Mason Students Learn at Feet of Historical Giant
Posted: July 31, 2006 at 1:00 am, Last Updated: November 30, -0001 at 12:00 am
At Mason’s 2004 Commencement, Robinson Professor Roger Wilkins was presented honorary doctoral degree in humane letters by President Alan Merten.
At many universities, the most distinguished professors teach only graduate students. But at George Mason, thanks to the vision and generosity of the late Clarence J. Robinson, undergraduates have the opportunity to learn from faculty members who are recruited to George Mason from senior positions at prestigious institutions, including Princeton, Harvard and Yale.
The mission of these educators, the Clarence J. Robinson Professors, is to enrich the academic experiences of undergraduate students while continuing their scholarly pursuits on broad and fundamental intellectual issues.
The first cohort of Robinson Professors arrived after the university started receiving income in 1984 through an historic bequest from Robinson. A leading businessman and civic leader in Northern Virginia, Robinson was prominent among a group of Northern Virginia citizens who sought to establish an institution of higher education in the region.
From 1964 to 1970, he chaired the advisory committee appointed by the governor to oversee the development of George Mason College as a branch campus of the University of Virginia. Later, in preparing his will, Robinson advanced his belief that if his bequest were spent on people rather than bricks and mortar, the effect would be much more profound for the young college.
Currently, there are 12 Robinson Professors. Collectively, the Robinson Professors have received numerous distinguished awards, including Guggenheim fellowships, the Pulitzer Prize and George Foster Peabody Awards. They have published countless academic articles as well as books, plays, films and documentaries.
Roger Wilkins, Robinson Professor of History, is a living lesson: From birth, he was part of the civil rights movement. His mother was a lifelong civil rights crusader and the first African-American woman to head the national YWCA. His father was a business manager of an early black newspaper, The Kansas City Call. His uncle, Roy Wilkins, was executive secretary of the NAACP for 22 years.
Photos by Evan Cantwell
Wilkins’ subsequent jobs added to the historical context he received from his civic-minded family. Starting with his service in the Kennedy and Johnson administration, he fought to win passage of the Civil Rights Act of 1964 and the Voting Rights Act of 1965, and subsequently dealt with the horrific problems of inner cities.
Undoubtedly, Wilkins could instruct the many students who vie for admittance into his classes without the aid of books, outlines or research tools. He could simply sit, open his mouth, and recount the many exciting experiences that have made up his life.
For example, Wilkins’ editorials for the Washington Post earned him a shared Pulitzer Prize with Bob Woodward and Carl Bernstein and cartoonist Herb Block. He also was the first black columnist at the New York Times, and became associate editor at the Washington Star.
The names of historical giants roll off his tongue: Martin, Jesse, Colin, Julian and Ramsey (Attorney General Clark to most of us). But to Wilkins, they are merely friends and contemporaries.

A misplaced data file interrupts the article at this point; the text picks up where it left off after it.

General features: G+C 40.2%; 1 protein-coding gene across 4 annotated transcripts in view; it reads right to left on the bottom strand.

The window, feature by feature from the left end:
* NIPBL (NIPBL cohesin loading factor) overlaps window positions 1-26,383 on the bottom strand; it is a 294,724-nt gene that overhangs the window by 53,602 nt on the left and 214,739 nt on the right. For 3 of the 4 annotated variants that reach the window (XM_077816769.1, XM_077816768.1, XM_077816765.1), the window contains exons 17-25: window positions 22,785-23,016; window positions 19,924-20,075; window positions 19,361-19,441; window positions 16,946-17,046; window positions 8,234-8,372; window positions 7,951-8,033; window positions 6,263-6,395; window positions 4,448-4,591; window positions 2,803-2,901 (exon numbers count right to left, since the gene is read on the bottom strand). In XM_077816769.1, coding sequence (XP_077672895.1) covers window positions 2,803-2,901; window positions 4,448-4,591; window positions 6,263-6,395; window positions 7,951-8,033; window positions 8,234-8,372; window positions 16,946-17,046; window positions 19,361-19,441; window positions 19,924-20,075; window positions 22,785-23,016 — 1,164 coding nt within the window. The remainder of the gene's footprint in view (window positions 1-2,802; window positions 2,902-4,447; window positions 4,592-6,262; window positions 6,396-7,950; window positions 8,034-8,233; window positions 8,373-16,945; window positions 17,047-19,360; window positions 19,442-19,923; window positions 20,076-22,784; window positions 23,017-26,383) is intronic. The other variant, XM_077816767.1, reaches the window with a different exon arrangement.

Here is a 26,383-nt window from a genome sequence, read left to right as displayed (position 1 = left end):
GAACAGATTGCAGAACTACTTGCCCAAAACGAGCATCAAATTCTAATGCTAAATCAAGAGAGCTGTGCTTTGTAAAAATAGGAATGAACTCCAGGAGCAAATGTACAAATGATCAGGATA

A Great University Citizen
“We in the Department of History were lucky to hire Professor Wilkins,” says Jack Censer, dean of the College of Liberal Arts and Human Sciences.
“When the Robinson program began, we immediately thought of him as a natural participant since the stated goals of the program included attracting someone of national stature, interested in teaching undergraduates, whose breadth and understanding extended across many disciplines. Roger was perfect for this.
“His role and influence has continued unabated over the last 20 years. He is a great university citizen, a popular teacher and a noted scholar and public intellectual.”
Wilkins has definitely made his mark in public service and as an outspoken member of the African-American elite. He says he is saddened by the current administration’s failure to grasp and address the issues that affect so many Americans who have been ignored and, worse, suffer under policies that actively hinder personal achievement. He quotes statistics of the number of people in this wealthy nation who continue to live in poverty and crime-ridden areas with limited access to health care, wealth and quality education.
“How can students really be expected to learn in an atmosphere of fear, where their very lives are threatened daily and they know they have been abandoned?” Wilkins asks. “Poverty is a form of brutality on the soul from which it is difficult, if not impossible, to recover.
“There needs to be a broad, vigorous and sustained effort by African-Americans who have benefited from the advances of the civil-rights movement and now are living comfortably – an effort to bring about substantial improvements in the lives of those who the efforts of the ‘60’s and ‘70’s missed, the one-quarter of black Americans still mired in poverty and hopelessness.”
From his vantage point as a historian, Wilkins acknowledges his greatest legacy is his children. “All any of us can do is try to put good into the world,” he says. “That is what I hope I have done with them.”
This fall, Wilkins will teach HIST 389 History of Race and Law in the United States, 1619-1992, and UNIV 190 Robinson Freshman Seminar: Thinking about Culture.